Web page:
A Personal Touch of Arjan van Laarhoven

Laarhoven van, Arjan.jpeg

Please learn more about colleagues in our "Personal Touch" series setting employees in the spotlight. A light-hearted manner to learn about the colleagues you know and those you don't!.

This week: Arjan van Laarhoven






1. Name, nationality, current function, department and theme?
Arjan van Laarhoven, Dutch, PhD candidate, Dept. of Internal Medicine, theme Infectious diseases and global health

2. When you were a child what did you want to be when you grew up? Can you tell us something about your childhood years?
First I wanted to be a fireman, later an architect. My sister, brother and I grew up in Velp, where my parents still live.

3. What was your previous academic training, where did you study and why did you choose that study/those studies? 
I graduated from Utrecht University in 2010, with clinical internships in India and Tanzania, and my research internship in the Jenner Institute in Oxford. I planned to go study Physics, but changed to Medicine because of the foresight of interaction with human beings, which I indeed enjoy in daily practice. My parents are both physiotherapists and often told enthusiastic about the people they encountered in their work. That must have been of influence.

4. The RIMLS motto is ‘to understand molecular mechanisms of disease’. What does this mean for you?
I would really like to understand them too.

5. Which international scientist inspires/inspired you the most? Please give a motivation why.
Jörgen Erik Lehmann (1898–1989), the Swedish physician who deducted from the fact that M. tuberculosis’ metabolism is enhanced in the presence of salicylic acid, that a modified salicylic acid could be used to prevent it from growing. That is how para-amino salicylic acid (PAS) became available as one of the first drugs to treat tuberculosis. Interestingly, in our field of tuberculous meningitis salicylic acid’s derivate acetylsalicylic acid is under investigation as adjunctive therapy, making use of its immunomodulatory properties. Perhaps Lehmann comes second, after Sherlock Holmes (1854-…).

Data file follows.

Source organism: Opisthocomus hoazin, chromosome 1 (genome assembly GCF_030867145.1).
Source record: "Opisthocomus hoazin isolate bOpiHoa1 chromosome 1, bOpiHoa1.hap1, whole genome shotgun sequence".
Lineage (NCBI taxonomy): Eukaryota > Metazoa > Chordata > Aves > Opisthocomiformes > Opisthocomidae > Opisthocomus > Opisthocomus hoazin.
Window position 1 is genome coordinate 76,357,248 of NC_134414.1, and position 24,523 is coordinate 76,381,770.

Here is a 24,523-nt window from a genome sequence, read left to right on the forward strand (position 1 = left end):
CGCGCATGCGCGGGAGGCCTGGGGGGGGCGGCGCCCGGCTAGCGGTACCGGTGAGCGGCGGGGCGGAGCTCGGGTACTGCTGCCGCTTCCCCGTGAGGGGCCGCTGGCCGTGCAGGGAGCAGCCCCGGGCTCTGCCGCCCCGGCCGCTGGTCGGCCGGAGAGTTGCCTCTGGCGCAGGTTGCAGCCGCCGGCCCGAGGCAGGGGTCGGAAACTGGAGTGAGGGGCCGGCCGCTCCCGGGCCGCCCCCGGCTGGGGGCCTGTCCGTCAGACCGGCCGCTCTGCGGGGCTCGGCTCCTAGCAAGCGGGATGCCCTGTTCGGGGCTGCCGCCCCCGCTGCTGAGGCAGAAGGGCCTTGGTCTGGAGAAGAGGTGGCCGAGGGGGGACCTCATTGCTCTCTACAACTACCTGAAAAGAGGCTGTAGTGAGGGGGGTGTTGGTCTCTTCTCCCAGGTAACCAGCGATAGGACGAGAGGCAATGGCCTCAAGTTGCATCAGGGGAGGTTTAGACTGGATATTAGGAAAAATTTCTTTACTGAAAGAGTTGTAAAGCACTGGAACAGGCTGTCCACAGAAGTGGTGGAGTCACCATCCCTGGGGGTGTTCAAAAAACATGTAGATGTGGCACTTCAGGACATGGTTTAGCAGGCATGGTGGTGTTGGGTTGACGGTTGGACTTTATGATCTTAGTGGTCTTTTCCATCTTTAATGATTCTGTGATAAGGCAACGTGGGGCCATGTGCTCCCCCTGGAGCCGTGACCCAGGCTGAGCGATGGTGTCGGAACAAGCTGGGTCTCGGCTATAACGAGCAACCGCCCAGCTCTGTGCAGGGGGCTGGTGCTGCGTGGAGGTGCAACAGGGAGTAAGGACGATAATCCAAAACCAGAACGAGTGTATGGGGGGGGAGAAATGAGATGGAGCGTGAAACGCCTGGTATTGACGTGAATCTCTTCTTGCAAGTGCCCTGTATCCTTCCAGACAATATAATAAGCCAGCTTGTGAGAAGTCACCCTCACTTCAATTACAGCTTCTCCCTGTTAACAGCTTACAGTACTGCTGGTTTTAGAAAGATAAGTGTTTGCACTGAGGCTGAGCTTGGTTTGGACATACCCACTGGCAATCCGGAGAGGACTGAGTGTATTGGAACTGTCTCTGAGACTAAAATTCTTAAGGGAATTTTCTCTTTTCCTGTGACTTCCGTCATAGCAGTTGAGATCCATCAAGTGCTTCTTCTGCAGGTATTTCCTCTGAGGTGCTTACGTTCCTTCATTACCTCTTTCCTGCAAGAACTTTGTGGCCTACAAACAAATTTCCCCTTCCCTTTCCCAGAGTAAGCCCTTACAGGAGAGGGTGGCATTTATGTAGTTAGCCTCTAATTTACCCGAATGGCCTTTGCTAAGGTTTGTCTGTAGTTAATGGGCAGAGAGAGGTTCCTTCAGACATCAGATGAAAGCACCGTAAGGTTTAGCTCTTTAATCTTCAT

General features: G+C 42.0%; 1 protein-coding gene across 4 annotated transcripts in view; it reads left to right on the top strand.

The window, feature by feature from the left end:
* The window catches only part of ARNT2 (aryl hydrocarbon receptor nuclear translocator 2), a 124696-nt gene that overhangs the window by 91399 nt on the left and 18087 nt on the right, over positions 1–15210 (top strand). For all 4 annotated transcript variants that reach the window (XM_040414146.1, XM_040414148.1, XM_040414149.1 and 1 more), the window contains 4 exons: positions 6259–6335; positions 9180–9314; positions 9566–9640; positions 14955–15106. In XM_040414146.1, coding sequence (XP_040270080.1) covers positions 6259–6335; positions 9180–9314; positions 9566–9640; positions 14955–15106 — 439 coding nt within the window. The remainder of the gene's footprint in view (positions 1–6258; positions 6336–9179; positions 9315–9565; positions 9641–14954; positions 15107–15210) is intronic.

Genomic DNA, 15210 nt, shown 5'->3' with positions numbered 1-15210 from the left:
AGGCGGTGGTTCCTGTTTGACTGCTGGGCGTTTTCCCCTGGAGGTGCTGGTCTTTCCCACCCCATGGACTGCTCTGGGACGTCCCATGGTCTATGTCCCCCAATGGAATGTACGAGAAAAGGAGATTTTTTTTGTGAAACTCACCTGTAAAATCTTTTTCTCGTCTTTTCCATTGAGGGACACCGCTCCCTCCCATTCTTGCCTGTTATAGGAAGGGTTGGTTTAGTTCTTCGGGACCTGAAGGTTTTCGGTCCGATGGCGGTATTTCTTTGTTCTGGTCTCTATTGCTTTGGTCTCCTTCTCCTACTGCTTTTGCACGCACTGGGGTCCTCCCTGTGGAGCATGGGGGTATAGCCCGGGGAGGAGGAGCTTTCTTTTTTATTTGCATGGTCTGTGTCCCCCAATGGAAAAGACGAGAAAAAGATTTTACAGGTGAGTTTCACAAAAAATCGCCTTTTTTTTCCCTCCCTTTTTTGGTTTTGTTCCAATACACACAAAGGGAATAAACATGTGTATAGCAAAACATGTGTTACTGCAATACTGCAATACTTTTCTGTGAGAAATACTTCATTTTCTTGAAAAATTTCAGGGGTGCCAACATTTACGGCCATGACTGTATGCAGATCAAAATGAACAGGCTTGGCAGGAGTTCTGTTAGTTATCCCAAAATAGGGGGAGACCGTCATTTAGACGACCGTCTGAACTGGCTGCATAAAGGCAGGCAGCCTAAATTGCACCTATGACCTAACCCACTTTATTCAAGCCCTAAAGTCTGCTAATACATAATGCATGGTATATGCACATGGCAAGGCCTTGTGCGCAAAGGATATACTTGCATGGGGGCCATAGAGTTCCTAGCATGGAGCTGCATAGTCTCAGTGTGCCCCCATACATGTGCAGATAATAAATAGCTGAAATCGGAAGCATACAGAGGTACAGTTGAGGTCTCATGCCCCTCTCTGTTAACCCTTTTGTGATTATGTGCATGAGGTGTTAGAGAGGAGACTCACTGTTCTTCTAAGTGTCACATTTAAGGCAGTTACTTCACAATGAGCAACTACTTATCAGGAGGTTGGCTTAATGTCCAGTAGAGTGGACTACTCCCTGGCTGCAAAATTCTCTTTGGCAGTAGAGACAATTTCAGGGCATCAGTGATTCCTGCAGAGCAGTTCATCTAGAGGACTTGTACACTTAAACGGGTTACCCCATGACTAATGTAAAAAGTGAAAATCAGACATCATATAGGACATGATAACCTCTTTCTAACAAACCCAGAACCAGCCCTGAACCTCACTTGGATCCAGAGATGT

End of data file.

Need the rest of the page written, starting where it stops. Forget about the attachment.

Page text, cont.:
6. Which research discovery that you have made has made you most proud?
Together with our colleagues from Bandung, Groningen and Boston we start to unravel what in the cerebrospinal fluid metabolism determines the outcome of patients with tuberculous meningitis.

7. Given unlimited finance what experiment would you perform?
If finance were really unlimited, I’d first use it to eradicate tuberculosis, which is first and foremost, a disease of poverty. If there were to be some tuberculosis left, maybe in a laboratory, I’d study it in a model integrating bug and host cell metabolomics with transcriptomics.

8. What does your working area (desk, office) look like and what does it say about you (or your research)?
My desk is empty at the end of each day now, in my clinical job. That was different in research times…  although then also most of the tasks to be done were on my laptop only.

9. Nominate a colleague to be in the spotlight and what would you like to ask him or her? 
Siebren Dijkstra, what’s the first thing you’ll be doing after defending your PhD thesis (except from beating me in the Zevenheuvelenloop)?

 10. You are nominated by Intan Dewi. What is your answer to her question?
Question Intan: Apa kabar Arjan? Tetap semangat ya!
Answer Arjan: Kabar baik, teh Intan. Dan terima kasih untuk membawa sedikit Indonesia indah kesini.

11. What type of person are you, quick insights:

a) Mac or PC?:
b) Theater or cinema?:
c) Dine out or dine in?:
Dine in
d) Ferrari or Fiat?:
e) Shopaholic or chocoholic?:
Tony Chocolonely-oholic
f) Culture or Nature:
We can’t do without either of them

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